Source separation programs are mandated for our facilities following completion of the waste audit process. Here we encounter an additional problem: space. Most of our facilities are at least 10 years old and were built to accommodate specific functions, which do not include source separation of waste. I am talking at the very least of 330 nursing homes, of which 95% were built before 1980. Most of our facilities cannot include the space. Regardless of whether we have the space, we cannot generate enough room to separate all the materials. We do not have the room and we simply cannot add on to the room.

For instance, if you took a 200-bed facility which chooses to provide nutritional supplement to its residents, they will use at least 30 large cans for each meal or break. If various materials must be separated, that means at least 30 cans per meal that must be washed, dried and stored. Our facilities were designed to be space-efficient. We simply do not have extra space for washing and storing of these cans.

The easy answer is to add new rooms or retrofit the facilities to the materials. This is not possible, especially in these very economic restraint times. Not all facilities have abundant extra space and indeed some of our older facilities are simply not amenable to the required changes. For example, many facilities are moving back to using reusable diapers. Yet for some operations this is not a viable option. Diapers contain bacteria and germs that must be controlled. Facilities which use reusable rather than disposable diapers need several sluicing stations. Regulations for nursing homes require at least one per floor. We have to separate the laundry chutes, and additional laundry facilities and staff processes must be followed. For some facilities the retrofit is financially or physically impossible.

No matter how much we would like to do this, the bottom line is that the operational changes in our facilities that would in any way reduce our ability to control infection are unacceptable. Most of our residents are elderly and frail. We are deeply concerned that many of the changes required to comply with this regulation, should it be legislated, will be disruptive to our operations and reduce our ability to control the spread of infection. Exposing our residents to germs from stockpiled waste materials is something we cannot do.

Long-term care facilities are already actively attempting to reduce waste and in many facilities staff have developed systems that suit their operations and achieve significant waste reduction in a cost-effective manner. Many innovative programs that include reducing packaging and products, compacting waste and using composters as well as all kinds of recycling and reuse systems are presently operating. Most facilities use reusable china, linen and silver or are using reusable diapers, and many are investigating how to reduce waste as a cost-effective business measure.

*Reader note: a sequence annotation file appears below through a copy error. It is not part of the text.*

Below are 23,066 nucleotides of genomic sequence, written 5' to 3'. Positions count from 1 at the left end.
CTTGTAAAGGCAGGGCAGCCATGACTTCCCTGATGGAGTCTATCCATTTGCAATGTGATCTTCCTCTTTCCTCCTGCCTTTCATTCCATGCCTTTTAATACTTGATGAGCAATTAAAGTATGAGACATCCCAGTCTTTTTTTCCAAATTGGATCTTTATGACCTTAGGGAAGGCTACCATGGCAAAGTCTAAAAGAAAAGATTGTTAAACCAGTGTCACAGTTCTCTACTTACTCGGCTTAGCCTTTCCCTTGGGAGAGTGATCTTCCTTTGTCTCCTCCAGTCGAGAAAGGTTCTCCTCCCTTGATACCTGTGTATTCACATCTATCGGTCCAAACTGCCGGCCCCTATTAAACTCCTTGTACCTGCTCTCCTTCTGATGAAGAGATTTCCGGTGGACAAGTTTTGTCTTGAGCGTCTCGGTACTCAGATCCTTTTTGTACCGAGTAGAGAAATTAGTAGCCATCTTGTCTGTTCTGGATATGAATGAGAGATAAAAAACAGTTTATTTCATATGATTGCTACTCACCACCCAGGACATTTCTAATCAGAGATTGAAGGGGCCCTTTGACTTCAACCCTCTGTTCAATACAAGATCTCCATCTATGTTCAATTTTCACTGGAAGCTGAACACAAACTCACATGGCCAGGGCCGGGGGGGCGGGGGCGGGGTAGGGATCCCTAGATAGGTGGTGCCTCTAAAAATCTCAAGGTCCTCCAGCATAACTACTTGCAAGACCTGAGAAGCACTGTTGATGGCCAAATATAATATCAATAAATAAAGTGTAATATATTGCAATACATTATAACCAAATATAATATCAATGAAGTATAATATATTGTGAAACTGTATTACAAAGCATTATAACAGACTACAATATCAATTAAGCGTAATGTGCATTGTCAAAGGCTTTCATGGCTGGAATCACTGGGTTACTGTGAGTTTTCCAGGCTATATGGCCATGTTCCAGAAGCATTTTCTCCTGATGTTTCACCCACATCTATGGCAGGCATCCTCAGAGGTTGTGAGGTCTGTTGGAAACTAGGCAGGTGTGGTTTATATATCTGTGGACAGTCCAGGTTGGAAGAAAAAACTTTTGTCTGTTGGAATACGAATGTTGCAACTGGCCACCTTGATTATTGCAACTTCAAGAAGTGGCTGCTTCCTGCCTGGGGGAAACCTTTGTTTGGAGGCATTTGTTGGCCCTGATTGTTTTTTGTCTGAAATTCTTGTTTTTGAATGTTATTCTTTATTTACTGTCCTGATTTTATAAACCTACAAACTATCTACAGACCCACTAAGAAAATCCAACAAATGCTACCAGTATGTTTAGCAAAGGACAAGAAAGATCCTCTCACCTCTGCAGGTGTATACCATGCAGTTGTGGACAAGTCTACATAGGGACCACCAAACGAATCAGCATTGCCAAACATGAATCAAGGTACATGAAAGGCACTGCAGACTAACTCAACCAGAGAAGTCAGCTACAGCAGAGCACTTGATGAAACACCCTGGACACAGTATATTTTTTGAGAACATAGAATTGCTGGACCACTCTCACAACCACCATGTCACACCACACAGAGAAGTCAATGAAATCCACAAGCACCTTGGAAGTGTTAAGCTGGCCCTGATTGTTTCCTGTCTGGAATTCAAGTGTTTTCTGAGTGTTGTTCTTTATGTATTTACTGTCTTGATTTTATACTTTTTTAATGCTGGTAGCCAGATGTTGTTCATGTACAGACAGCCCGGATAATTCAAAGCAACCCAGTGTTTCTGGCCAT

We feel that the waste reduction action plan as currently written is not appropriate to our sector. We also feel that a voluntary approach is preferable to further legislation. Our regulatory responsibilities are onerous enough at present. To achieve the goal of reducing waste disposal in Ontario through a waste reduction action plan, on behalf of our two associations I would offer the following suggestions:

1. Develop more appropriate waste reduction targets for our sector based on the results of waste audits and assessment of operational considerations. Let us conduct waste audits and discuss reasonable, achievable targets with the Ministry of the Environment before legislating an unreasonable and unworkable system.

2. We want to be given the opportunity to work with government on a voluntary basis to implement effective measures over a more realistic time frame. Our members have proven that we are committed to reducing waste where possible. We would prefer greater guidance and less regulation from government on this issue. I can assure that our members will respond appropriately.

3. Let us consider relaxing the emphasis on numerical standards for the program at least for the present. Let us develop waste-tracking systems if need be, but do not expect everything to be up and running by July of this year.

4. Before mandating source separation by regulation, ensure that a viable recycling and composting infrastructure is operating in at least 75% of Ontario communities. I cannot stress that enough.

5. Until the above is accomplished the government should agree to postpone the development of regulations pertaining to the waste reduction action plan.

Our members recognize the urgency of the waste situation in Ontario. However, we cannot support an initiative that will threaten the integrity of our operations, and more important, the health and wellbeing of our residents. By prematurely enshrining the Initiatives Paper No 1 in Bill 143, the government of Ontario threatens to do just that.

Madam Chair, members of the committee, thank you for your time. We are prepared to answer any questions you may have.